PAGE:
No answer.

She knocked again, harder this time, calling out his name. Still, no response. Her husband went to get the key for the door, but Sarah couldn’t wait, and broke the door down. And then she knew.

On Monday, October 2nd, 2017, Benjamin Paul Calvin killed himself. He was 25 years old.

Ben became one of the estimated 7,000 veterans that took their own lives in 2017. The common myth is that 22 vets a day commit suicide, but it’s actually closer to 20. As if that’s any better.

The point of this article isn’t just to tell Ben’s story, although it could be just that, as it is a story that deserves to be told. No, the point is to show the cold realities of suicide. I could type all the platitudes I want, but I feel nothing is as effective as telling Ben's story.

Nathan was stationed in South Korea at the time. “I was about to go to PT formation, and a message appeared from a mutual friend delivering the news. I was initially in pure shock. My heart just dropped to the bottom of the floor. I tried to keep it together, but when I walked up to formation, I lost it. I started sobbing uncontrollably, gripping my buddy tight and just saying, ‘He's dead,’ over and over. It was the worst feeling in the world, my heart and guts just twisted in knots. I never would wish that feeling on anyone.”

“I was shocked, confused,” says Sarah. “Why? What happened? How could he do this? What was so bad in his life? I spent days feeling like this. Looking for answers. Reaching out to his friends to get some understanding... the guilt of not seeing that my son was this depressed was consuming me. Mainly shock and guilt were what I felt.”

It's been said that suicide doesn’t end the pain, it just transfers it to someone else. After talking to not just Nathan and Sarah, but many of the friends Ben and I shared on Facebook, that sentiment rings true. It seems cold, or maybe silly, to talk about my social media feed when considering a friend’s suicide, but it’s how I knew him best. My feed was filled with tears. People devastated that their friend, whom they may just have talked to, would do this.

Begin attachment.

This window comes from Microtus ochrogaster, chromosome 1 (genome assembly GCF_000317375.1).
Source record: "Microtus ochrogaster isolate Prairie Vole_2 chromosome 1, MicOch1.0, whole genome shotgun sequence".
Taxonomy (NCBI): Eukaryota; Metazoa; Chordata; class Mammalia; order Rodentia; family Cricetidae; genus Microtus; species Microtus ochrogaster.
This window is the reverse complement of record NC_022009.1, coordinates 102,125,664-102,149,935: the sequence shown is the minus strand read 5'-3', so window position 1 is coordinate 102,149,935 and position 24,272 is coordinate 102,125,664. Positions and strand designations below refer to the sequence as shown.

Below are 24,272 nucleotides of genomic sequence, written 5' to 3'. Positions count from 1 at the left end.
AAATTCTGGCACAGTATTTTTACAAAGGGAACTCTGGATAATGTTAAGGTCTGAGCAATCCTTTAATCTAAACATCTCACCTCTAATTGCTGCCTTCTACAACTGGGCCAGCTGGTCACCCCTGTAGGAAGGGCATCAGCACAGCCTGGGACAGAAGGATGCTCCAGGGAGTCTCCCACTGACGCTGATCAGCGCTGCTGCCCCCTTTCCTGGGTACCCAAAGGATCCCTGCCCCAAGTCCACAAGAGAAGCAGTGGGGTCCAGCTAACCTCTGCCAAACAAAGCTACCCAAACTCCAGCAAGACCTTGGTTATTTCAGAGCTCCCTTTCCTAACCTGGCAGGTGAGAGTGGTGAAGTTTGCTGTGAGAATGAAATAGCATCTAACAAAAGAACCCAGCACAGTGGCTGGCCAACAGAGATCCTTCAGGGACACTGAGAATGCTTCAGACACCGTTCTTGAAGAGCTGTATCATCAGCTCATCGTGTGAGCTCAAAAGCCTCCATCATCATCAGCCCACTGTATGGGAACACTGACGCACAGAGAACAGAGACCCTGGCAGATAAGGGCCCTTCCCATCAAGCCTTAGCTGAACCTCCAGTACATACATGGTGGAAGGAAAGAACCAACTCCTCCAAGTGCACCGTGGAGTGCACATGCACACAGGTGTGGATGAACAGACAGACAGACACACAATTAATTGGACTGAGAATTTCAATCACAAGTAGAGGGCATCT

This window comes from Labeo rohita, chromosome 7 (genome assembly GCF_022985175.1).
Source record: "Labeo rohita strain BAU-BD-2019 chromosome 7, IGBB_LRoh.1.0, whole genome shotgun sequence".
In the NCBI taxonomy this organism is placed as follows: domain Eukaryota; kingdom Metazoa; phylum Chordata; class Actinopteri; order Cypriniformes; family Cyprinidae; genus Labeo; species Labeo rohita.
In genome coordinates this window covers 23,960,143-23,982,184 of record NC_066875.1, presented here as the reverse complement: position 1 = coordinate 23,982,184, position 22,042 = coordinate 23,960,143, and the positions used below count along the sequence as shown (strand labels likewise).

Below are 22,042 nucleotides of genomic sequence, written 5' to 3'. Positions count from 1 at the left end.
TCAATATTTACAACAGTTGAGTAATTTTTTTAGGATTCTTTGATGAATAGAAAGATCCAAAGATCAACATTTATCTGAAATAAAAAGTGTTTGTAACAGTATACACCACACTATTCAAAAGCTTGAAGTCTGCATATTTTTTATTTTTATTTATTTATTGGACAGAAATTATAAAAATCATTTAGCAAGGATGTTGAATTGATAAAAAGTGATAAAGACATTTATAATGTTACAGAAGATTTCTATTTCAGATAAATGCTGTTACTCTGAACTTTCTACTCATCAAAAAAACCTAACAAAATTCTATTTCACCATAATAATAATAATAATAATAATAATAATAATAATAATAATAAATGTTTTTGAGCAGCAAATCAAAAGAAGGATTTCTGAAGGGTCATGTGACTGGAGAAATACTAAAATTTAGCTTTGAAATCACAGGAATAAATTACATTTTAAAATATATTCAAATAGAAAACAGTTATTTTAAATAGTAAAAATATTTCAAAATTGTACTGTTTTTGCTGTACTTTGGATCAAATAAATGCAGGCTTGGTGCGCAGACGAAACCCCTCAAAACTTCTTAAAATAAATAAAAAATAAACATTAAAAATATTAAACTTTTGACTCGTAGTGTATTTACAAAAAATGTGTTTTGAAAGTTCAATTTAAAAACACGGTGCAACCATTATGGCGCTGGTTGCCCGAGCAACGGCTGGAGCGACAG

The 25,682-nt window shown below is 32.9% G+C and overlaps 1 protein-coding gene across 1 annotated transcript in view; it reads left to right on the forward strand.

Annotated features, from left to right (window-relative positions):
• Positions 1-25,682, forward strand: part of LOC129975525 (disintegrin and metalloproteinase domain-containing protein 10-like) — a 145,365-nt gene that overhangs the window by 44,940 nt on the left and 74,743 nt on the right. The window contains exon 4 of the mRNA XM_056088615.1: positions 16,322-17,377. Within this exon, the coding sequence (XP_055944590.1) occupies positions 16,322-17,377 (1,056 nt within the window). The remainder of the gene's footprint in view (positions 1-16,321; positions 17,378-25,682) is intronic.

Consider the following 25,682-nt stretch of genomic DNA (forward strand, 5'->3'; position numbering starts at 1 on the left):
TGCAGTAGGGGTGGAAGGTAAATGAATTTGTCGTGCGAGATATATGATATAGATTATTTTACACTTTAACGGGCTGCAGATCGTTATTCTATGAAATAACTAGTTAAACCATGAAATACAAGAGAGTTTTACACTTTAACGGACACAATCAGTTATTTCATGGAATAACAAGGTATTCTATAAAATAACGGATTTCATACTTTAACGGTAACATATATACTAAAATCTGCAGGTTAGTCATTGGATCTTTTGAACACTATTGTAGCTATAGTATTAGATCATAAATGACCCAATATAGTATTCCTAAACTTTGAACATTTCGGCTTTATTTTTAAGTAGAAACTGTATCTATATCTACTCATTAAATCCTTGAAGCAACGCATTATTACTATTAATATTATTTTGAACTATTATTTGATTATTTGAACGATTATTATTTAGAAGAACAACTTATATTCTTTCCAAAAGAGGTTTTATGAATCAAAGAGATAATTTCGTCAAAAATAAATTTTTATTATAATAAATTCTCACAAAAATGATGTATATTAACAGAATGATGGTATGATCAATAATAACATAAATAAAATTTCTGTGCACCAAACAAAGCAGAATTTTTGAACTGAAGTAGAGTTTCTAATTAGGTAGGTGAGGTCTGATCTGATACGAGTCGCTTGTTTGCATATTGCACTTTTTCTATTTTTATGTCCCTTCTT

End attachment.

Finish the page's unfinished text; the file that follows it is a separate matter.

I asked Sarah and Nathan what they would say to someone who is in Ben’s situation. “You may not feel it right now, but you matter, you have value,” responded Nathan. “The pain is so bad right now, but it will get better. Do not lose hope, and you can change your future to be bright. People care about you far more than you realize at the moment. Give yourself a chance.”

Sarah responded in kind. “There is help available! Think of the people you’re leaving behind and how it will affect them for the rest of their life! Your parents, your children, your friends! Life is like a book full of chapters. Some chapters are happy, some are sad, some are exciting, some may make you cry, some may make you laugh! Keep turning the pages!”

I write this article not just as part of my job, but as a message to anyone who might be considering taking their own life. The actual reality of suicide is that you don’t just harm yourself, you harm everyone around you. That’s because the people around you care about you, whether you think they do or not. They are not “better off without you.”

I’ve been thinking of a good way to end this. I think that the most powerful way is showing this:

Me: If you could tell Ben one thing, what would it be?

Sarah: “I love you, I’m sorry I couldn’t take your pain away, I miss you.”

Now, imagine your mother saying this.